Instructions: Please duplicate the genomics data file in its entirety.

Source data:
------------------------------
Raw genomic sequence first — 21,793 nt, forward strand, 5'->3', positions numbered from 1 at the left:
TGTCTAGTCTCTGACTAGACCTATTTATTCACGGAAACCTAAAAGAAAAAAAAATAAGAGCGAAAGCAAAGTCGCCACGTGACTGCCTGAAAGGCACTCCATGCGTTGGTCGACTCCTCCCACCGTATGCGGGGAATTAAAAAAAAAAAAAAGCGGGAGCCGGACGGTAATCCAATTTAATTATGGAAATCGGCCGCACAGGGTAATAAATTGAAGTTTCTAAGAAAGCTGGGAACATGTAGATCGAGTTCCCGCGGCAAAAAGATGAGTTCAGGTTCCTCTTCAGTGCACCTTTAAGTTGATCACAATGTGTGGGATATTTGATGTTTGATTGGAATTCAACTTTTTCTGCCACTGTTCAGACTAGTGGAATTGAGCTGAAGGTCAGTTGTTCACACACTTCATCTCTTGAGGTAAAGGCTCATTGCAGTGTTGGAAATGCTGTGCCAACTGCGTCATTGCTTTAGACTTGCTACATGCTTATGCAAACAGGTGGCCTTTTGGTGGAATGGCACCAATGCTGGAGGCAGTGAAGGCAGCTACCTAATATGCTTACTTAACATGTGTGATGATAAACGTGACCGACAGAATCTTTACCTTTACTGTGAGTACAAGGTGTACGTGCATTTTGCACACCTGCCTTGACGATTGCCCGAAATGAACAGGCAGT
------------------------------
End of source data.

Raw genomic sequence first — 21,793 nt, forward strand, 5'->3', positions numbered from 1 at the left:
TGTCTAGTCTCTGACTAGACCTATTTATTCACGGAAACCTAAAAGAAAAAAAAATAAGAGCGAAAGCAAAGTCGCCACGTGACTGCCTGAAAGGCACTCCATGCGTTGGTCGACTCCTCCCACCGTATGCGGGGAATTAAAAAAAAAAAAAAGCGGGAGCCGGACGGTAATCCAATTTAATTATGGAAATCGGCCGCACAGGGTAATAAATTGAAGTTTCTAAGAAAGCTGGGAACATGTAGATCGAGTTCCCGCGGCAAAAAGATGAGTTCAGGTTCCTCTTCAGTGCACCTTTAAGTTGATCACAATGTGTGGGATATTTGATGTTTGATTGGAATTCAACTTTTTCTGCCACTGTTCAGACTAGTGGAATTGAGCTGAAGGTCAGTTGTTCACACACTTCATCTCTTGAGGTAAAGGCTCATTGCAGTGTTGGAAATGCTGTGCCAACTGCGTCATTGCTTTAGACTTGCTACATGCTTATGCAAACAGGTGGCCTTTTGGTGGAATGGCACCAATGCTGGAGGCAGTGAAGGCAGCTACCTAATATGCTTACTTAACATGTGTGATGATAAACGTGACCGACAGAATCTTTACCTTTACTGTGAGTACAAGGTGTACGTGCATTTTGCACACCTGCCTTGACGATTGCCCGAAATGAACAGGCAGT